David Sensei currently holds the rank of Nidan (2nd degree black belt) in Danzan-ryu Jujitsu. I began training in Jujitsu in 1991 while stationed at Elmendorf AFB, Anchorage, AK, while serving in the U.S. Air Force. My instructor was Daryl “DJ” Johnson, a 6th degree black belt in Sanucas-ryu Jiu-Jitsu (street-effective system of Jujitsu). I was asked by Sgt. Hassett to check out a Jujitsu school on base. When I saw them training for the first time, it reminded me of an effective martial arts that you would actually use on the street. There was no Jujitsu competitions at the time, just Karate and tough-man competitions in Alaska (DJ won one of these). So our Jujitsu had more stand-up and striking than groundwork compared to Brazilian Jiu-jitsu (BJJ).
After returning to the Washington, DC area, I briefly trained in Aikido (Tohei style) in Fairfax, VA. This improved my blending and softness required in my standing joint locks already found in Jujitsu. In addition, it formalized movement exercises, extending from one point, mediation and Ki Breathing (a no-nonsense meditation and ki breathing which I still use today).
In approx. 1995, I began training in Danzan-ryu Jujutsu under Prof. George Arrington in Falls Church, VA. I found this to be a complete martial art that encompassed all of the standing, ground, weapons, and healing (Kappo and Seifukujutsu). It has been a catalyst system that brought together much of my training and show me jujitsu as a whole. I also went to the Jujitsu America Convention in Boston held that year and met Prof. Sig Kufferath for the first time. I didn’t know who he was at first, but noticed everyone paying their respects. He was kind and very approachable. I sat next to him, made small talk, and continued to stay in contact after the convention.
In 1995-6, there was a “Martial Arts Lecture Series” that George Arrington and Karen Panker put together. One of the guests was Forest Morgan, who wrote “Living the Martial Way”. I received a signed book and remembered him explaining about the martial way and clarifying martial being war (as in war art or way). Another instructor was Joe Aldrige, former student of Dillman when he was with Oyata, and now under Moneymaker. He explained pressure points and meridians in easily digestable way. George gave a good lecture on kanji from a pictoral standpoint. This lecture series truly showed a cognizant approach to martial arts that is seldom seen today.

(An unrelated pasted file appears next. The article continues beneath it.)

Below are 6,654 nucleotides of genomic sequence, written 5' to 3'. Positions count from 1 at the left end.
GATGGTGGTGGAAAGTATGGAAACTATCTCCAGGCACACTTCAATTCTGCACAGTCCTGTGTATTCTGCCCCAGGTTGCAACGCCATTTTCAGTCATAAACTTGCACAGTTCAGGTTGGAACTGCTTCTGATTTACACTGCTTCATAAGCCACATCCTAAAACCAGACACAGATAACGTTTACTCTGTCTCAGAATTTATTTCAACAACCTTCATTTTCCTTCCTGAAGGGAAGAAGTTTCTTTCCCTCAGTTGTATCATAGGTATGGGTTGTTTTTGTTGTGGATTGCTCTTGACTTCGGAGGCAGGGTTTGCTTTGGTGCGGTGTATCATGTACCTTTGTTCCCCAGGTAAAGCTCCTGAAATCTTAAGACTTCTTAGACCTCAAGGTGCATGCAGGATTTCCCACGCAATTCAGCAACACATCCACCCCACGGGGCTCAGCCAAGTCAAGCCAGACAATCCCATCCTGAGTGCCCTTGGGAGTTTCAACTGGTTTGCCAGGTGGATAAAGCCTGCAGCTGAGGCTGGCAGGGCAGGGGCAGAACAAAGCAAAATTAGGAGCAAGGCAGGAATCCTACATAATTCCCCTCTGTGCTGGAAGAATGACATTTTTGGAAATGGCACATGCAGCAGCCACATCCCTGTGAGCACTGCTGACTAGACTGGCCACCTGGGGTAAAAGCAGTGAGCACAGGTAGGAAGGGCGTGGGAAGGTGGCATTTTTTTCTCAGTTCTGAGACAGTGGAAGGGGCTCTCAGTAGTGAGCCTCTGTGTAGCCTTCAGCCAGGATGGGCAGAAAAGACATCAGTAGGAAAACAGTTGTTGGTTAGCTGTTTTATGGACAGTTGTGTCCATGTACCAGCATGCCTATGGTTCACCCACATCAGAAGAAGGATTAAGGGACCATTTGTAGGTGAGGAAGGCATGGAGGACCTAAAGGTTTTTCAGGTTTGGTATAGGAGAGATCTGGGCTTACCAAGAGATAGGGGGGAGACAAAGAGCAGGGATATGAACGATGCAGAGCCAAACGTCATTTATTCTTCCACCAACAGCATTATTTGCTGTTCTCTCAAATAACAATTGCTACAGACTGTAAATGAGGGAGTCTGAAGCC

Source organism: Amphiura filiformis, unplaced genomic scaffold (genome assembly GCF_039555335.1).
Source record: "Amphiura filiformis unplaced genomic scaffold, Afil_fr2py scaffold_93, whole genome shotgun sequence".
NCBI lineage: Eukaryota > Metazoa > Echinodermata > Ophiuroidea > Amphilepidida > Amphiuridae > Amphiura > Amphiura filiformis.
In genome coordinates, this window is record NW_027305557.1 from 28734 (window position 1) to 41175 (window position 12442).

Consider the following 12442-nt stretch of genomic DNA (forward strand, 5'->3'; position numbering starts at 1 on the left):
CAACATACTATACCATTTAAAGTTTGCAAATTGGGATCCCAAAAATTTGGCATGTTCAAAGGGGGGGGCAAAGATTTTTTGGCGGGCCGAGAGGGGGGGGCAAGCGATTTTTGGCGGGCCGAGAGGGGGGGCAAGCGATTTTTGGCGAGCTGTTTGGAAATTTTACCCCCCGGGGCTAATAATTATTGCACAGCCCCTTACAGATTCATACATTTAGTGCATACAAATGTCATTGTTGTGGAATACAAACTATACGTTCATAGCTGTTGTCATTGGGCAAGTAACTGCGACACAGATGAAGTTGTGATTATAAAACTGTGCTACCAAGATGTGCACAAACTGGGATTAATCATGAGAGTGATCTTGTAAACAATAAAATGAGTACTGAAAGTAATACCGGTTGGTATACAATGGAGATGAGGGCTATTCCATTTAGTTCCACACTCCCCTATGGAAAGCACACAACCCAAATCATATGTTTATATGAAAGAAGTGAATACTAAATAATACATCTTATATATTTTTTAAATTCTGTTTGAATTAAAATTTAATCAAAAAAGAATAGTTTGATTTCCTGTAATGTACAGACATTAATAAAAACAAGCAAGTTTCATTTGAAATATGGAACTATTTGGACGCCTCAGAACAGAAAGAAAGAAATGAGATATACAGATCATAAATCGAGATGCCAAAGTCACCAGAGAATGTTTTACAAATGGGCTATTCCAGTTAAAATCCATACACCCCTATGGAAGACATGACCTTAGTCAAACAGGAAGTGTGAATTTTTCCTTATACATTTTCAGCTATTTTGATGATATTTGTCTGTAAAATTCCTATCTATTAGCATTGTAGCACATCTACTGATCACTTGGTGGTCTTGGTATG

On November 26, 2002, I received my Shodan (1st degree black belt). I flew out to California to review the boards with Prof. Arrington, Prof. Guth, Prof. Okomoto, Sensei T. Webb, and Prof. Janovich. Everyone was kind enough to share (kokua) their knowledge and keep with the Ohana spirit of Danzan-ryu. By the end of my trip, I was called up before class and told I would be testing. I passed my exam, but realized in the process that I had much more to learn. Prof. Okomoto presented me with my “chop”, which is used as signature on certificates. After my exam, she said there were some black belts that were already ready and some that grow into the rank. I honestly said I was the latter and realize it more as I began teach and grow into my rank. The purpose for all the preparation became clear and it was a memorable experience that I will always be grateful for. On September 1, 2007, I received my Nidan (2nd degree black belt) at Ohana Convention from Prof. Arrington and Prof. Janovich. Emotions went from surprise to a stark realization that more would be required of me.
Since this time, I have devoted myself to perfection of technique, application, and training others in Danzan-ryu Jujitsu. I attend regular seminars in Danzan-ryu Jujitsu to continue my growth and better understanding of our art. My goal as an instructor is to produce the best students I can through excellent technique and the positive attitudes found in Danzan-ryu Jujitsu. I take pride in the success of my students and am constantly striving to find a better way to impart knowledge or come up with training drills that improve application in techniques learned. In addition to Danzan ryu, I continue to cross train in Moy Yat Ving Tsun (Wing Chun), Brazilian Jiu-Jitsu (BJJ), and Arnis/Escrima. My goal is to discover Jujitsu as a whole, create a community, and respect all martial arts styles while learning from them.
You may contact me 703-298-4560 (cell) or email at: firstname.lastname@example.org